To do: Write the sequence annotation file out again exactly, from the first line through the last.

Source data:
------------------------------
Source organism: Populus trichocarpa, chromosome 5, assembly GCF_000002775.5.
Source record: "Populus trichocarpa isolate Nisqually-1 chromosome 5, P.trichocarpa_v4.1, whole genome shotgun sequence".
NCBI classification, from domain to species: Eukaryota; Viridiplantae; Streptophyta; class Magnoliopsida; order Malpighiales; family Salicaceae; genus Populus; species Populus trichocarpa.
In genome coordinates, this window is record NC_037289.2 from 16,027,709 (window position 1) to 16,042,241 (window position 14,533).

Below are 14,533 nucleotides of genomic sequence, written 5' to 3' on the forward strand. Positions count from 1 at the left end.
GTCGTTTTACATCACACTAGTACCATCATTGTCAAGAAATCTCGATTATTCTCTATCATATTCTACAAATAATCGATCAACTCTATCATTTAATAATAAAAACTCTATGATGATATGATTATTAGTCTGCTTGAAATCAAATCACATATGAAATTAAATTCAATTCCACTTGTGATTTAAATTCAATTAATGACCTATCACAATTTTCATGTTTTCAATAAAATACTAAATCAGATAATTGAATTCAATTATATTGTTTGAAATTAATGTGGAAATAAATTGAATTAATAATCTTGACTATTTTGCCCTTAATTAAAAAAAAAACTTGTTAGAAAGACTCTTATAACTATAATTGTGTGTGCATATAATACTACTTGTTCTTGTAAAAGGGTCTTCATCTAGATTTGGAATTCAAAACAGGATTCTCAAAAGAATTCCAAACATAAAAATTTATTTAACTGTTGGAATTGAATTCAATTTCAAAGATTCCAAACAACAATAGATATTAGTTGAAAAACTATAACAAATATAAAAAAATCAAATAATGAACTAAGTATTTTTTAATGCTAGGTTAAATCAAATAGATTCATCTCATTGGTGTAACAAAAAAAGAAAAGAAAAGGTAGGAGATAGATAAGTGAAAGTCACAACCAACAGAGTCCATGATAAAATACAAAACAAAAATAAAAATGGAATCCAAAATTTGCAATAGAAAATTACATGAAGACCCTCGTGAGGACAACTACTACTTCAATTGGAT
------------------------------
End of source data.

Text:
Source organism: Populus trichocarpa, chromosome 5, assembly GCF_000002775.5.
Source record: "Populus trichocarpa isolate Nisqually-1 chromosome 5, P.trichocarpa_v4.1, whole genome shotgun sequence".
NCBI classification, from domain to species: Eukaryota; Viridiplantae; Streptophyta; class Magnoliopsida; order Malpighiales; family Salicaceae; genus Populus; species Populus trichocarpa.
In genome coordinates, this window is record NC_037289.2 from 16,027,709 (window position 1) to 16,042,241 (window position 14,533).

Below are 14,533 nucleotides of genomic sequence, written 5' to 3' on the forward strand. Positions count from 1 at the left end.
GTCGTTTTACATCACACTAGTACCATCATTGTCAAGAAATCTCGATTATTCTCTATCATATTCTACAAATAATCGATCAACTCTATCATTTAATAATAAAAACTCTATGATGATATGATTATTAGTCTGCTTGAAATCAAATCACATATGAAATTAAATTCAATTCCACTTGTGATTTAAATTCAATTAATGACCTATCACAATTTTCATGTTTTCAATAAAATACTAAATCAGATAATTGAATTCAATTATATTGTTTGAAATTAATGTGGAAATAAATTGAATTAATAATCTTGACTATTTTGCCCTTAATTAAAAAAAAAACTTGTTAGAAAGACTCTTATAACTATAATTGTGTGTGCATATAATACTACTTGTTCTTGTAAAAGGGTCTTCATCTAGATTTGGAATTCAAAACAGGATTCTCAAAAGAATTCCAAACATAAAAATTTATTTAACTGTTGGAATTGAATTCAATTTCAAAGATTCCAAACAACAATAGATATTAGTTGAAAAACTATAACAAATATAAAAAAATCAAATAATGAACTAAGTATTTTTTAATGCTAGGTTAAATCAAATAGATTCATCTCATTGGTGTAACAAAAAAAGAAAAGAAAAGGTAGGAGATAGATAAGTGAAAGTCACAACCAACAGAGTCCATGATAAAATACAAAACAAAAATAAAAATGGAATCCAAAATTTGCAATAGAAAATTACATGAAGACCCTCGTGAGGACAACTACTACTTCAATTGGAT